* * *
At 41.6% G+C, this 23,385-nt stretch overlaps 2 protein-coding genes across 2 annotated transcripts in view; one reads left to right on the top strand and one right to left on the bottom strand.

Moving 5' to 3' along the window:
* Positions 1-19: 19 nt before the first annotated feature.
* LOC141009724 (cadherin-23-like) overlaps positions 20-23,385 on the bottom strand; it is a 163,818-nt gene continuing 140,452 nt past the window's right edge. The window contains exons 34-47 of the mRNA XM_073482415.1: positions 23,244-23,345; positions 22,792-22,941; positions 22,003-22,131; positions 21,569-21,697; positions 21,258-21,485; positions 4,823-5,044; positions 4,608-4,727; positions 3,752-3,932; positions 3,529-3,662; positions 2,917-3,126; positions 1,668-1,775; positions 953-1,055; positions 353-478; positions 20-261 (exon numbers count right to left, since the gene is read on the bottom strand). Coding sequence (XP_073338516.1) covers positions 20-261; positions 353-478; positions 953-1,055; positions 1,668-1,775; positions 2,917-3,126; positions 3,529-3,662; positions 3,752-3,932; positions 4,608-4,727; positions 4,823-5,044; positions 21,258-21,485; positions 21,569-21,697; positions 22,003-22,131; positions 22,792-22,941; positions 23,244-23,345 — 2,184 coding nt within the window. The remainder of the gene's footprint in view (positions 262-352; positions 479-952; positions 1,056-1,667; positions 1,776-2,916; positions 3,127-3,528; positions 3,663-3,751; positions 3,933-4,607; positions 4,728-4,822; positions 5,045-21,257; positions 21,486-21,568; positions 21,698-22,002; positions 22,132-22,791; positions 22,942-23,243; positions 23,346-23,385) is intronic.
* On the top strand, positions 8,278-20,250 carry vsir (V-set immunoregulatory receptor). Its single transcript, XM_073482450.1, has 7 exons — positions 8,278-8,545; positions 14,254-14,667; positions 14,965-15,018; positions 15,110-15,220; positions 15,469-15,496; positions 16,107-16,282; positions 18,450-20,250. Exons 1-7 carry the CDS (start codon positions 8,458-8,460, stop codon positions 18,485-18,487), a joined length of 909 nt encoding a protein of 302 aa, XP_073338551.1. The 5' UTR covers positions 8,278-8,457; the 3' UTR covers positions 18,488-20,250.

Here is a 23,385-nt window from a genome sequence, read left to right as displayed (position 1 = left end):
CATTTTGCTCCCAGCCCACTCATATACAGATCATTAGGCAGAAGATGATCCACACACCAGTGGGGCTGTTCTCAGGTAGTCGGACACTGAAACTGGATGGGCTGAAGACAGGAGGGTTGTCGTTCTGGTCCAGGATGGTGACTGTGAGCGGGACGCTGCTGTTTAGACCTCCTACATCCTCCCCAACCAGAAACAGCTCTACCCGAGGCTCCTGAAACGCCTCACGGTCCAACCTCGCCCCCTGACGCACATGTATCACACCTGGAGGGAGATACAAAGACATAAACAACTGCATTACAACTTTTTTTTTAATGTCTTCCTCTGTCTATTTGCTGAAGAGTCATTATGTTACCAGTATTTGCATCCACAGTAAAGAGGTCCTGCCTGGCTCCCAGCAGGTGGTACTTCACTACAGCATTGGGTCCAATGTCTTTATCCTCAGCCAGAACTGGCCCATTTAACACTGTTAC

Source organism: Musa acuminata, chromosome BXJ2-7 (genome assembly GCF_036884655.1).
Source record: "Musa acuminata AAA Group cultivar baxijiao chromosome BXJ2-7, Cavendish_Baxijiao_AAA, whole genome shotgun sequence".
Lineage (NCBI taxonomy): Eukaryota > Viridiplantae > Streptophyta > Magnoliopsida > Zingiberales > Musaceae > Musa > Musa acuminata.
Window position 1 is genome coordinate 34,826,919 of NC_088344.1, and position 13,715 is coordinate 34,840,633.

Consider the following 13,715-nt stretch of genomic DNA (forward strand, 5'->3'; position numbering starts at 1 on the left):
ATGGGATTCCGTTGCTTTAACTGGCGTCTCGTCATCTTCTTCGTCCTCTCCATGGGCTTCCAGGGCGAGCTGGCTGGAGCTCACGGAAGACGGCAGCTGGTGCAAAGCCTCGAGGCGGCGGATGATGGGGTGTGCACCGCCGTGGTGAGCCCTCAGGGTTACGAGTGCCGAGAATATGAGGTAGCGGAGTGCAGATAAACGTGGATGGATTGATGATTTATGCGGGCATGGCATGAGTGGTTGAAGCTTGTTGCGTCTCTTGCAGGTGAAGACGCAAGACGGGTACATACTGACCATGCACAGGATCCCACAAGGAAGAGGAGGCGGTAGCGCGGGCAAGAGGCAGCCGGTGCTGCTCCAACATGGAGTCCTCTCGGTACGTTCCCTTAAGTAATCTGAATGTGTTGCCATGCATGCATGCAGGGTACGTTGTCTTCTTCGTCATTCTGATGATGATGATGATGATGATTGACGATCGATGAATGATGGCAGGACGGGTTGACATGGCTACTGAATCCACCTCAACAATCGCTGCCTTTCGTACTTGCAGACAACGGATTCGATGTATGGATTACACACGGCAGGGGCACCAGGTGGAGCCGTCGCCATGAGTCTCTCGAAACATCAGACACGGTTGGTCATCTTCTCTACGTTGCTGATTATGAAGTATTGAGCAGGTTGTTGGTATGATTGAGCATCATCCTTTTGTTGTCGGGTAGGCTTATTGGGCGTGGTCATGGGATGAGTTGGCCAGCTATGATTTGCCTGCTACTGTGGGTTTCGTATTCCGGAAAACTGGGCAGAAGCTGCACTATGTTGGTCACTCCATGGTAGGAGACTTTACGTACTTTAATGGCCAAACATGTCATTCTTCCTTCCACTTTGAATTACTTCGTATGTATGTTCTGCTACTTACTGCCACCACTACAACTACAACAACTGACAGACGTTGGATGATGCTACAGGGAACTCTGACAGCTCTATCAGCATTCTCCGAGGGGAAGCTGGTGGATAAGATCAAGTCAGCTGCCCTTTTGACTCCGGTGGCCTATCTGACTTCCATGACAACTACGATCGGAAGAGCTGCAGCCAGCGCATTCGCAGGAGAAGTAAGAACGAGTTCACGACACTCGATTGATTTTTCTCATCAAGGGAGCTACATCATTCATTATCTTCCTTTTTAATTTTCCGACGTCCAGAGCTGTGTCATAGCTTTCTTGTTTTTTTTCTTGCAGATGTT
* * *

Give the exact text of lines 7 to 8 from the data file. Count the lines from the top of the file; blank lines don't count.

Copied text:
CATTTTGCTCCCAGCCCACTCATATACAGATCATTAGGCAGAAGATGATCCACACACCAGTGGGGCTGTTCTCAGGTAGTCGGACACTGAAACTGGATGGGCTGAAGACAGGAGGGTTGTCGTTCTGGTCCAGGATGGTGACTGTGAGCGGGACGCTGCTGTTTAGACCTCCTACATCCTCCCCAACCAGAAACAGCTCTACCCGAGGCTCCTGAAACGCCTCACGGTCCAACCTCGCCCCCTGACGCACATGTATCACACCTGGAGGGAGATACAAAGACATAAACAACTGCATTACAACTTTTTTTTTAATGTCTTCCTCTGTCTATTTGCTGAAGAGTCATTATGTTACCAGTATTTGCATCCACAGTAAAGAGGTCCTGCCTGGCTCCCAGCAGGTGGTACTTCACTACAGCATTGGGTCCAATGTCTTTATCCTCAGCCAGAACTGGCCCATTTAACACTGTTAC

Source organism: Musa acuminata, chromosome BXJ2-7 (genome assembly GCF_036884655.1).